His disaster of a presidential campaign notwithstanding, Gov. Rick Perry apparently believes he can still fool most Texans all the time. Consider a dance he had with reporters in San Antonio yesterday when asked about the future job security of University of Texas at Austin President Bill Powers.
The governor denied a report he had tried to have Powers fired because Powers tried to win, over Perry’s opposition, another tuition increase at UT’s flagship. Then he added, “I don’t think it’s any big secret that I’m for keeping the cost of education down, so my suspicion is that no one in Texas thinks that I’m for tuition growth.”
The cost of higher education for Texas students and their families has soared since Perry signed the law deregulating university tuition in 2003. That law was a key part of a deliberate, calculated policy to reduce appropriations for universities and replace it with higher student costs in the form of everescalating tuition.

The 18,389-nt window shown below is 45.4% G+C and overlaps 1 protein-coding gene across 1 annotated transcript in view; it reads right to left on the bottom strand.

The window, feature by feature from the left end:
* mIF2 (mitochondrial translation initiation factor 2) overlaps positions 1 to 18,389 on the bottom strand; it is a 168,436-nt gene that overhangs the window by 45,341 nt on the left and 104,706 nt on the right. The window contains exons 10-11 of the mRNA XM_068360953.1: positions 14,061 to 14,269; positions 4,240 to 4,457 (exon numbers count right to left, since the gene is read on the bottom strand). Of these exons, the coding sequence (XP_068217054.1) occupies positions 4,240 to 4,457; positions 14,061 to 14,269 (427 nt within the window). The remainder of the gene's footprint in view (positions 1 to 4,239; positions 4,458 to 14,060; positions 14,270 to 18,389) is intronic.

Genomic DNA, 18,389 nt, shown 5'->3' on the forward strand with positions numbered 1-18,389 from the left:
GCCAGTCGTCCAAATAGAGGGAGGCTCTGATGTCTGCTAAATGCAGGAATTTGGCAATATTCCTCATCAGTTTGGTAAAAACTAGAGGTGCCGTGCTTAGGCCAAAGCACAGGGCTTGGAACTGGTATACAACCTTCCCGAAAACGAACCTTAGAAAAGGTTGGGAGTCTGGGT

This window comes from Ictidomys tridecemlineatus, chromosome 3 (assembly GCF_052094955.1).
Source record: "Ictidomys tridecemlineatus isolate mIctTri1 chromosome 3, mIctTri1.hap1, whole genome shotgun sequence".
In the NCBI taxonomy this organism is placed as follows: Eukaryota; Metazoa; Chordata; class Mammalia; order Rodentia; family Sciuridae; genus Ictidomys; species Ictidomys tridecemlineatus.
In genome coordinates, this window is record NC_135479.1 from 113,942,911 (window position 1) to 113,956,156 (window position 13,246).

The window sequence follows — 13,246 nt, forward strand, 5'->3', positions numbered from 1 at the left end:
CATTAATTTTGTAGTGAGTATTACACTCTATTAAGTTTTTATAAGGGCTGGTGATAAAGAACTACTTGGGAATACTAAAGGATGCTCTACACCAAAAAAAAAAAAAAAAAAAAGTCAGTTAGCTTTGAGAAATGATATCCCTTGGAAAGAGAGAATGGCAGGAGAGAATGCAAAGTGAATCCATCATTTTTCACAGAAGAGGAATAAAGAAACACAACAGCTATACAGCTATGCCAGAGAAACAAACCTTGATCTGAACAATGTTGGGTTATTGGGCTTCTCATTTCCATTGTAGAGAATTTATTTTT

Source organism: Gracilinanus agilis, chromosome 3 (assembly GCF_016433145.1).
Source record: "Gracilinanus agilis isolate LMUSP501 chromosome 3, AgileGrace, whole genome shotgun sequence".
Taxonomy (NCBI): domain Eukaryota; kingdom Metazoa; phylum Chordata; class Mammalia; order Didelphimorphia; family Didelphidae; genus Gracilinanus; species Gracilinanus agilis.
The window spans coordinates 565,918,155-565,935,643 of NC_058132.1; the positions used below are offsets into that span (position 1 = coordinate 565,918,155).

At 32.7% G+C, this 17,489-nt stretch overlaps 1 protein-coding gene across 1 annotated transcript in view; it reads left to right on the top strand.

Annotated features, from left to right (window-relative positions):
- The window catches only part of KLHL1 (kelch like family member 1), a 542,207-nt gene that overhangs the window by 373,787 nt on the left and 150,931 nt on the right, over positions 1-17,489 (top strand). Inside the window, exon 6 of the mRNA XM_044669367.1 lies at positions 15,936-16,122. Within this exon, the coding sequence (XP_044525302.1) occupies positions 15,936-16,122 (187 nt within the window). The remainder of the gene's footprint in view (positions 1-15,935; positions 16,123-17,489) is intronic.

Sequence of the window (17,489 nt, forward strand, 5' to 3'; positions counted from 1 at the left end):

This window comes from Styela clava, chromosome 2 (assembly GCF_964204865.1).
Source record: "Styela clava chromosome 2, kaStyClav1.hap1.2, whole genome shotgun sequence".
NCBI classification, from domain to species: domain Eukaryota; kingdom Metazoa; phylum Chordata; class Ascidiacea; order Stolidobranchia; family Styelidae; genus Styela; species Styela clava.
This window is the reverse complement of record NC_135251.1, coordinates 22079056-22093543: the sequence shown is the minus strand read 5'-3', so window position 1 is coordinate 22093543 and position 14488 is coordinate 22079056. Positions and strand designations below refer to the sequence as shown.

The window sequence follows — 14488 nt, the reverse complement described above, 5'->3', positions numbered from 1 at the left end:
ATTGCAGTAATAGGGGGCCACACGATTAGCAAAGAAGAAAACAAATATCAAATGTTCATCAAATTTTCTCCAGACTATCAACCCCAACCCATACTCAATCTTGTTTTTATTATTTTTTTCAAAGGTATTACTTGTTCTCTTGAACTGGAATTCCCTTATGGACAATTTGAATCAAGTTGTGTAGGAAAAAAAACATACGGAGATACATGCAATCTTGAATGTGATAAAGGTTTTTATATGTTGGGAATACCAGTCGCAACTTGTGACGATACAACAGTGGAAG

Tuition at UTAustin has increased by more than 200 percent since the fall of 2003, and regents (Perry appointees who don’t have to answer to the voters) have imposed huge increases at other university campuses as well. And although UT regents agreed to freeze tuition at UTAustin for the next two years, as requested by the governor, tuition will continue to rise at other universities.
Meanwhile, also thanks to Perry’s budgetslashing policy, the amount of financial aid to deserving students continues to fall. Millions of dollars were cut last year from TEXAS grants, the state’s basic financial aid program. That means thousands of students and their families are digging deeper into their own pockets, or going deeper in debt. Still others are being forced to give up on their dreams of a college education.
The minor reprieve at UTAustin to the contrary, Perry is a major reason that many Texas young people are struggling to stay in school – or being priced out before they can get in.
Someone’s pants are on fire.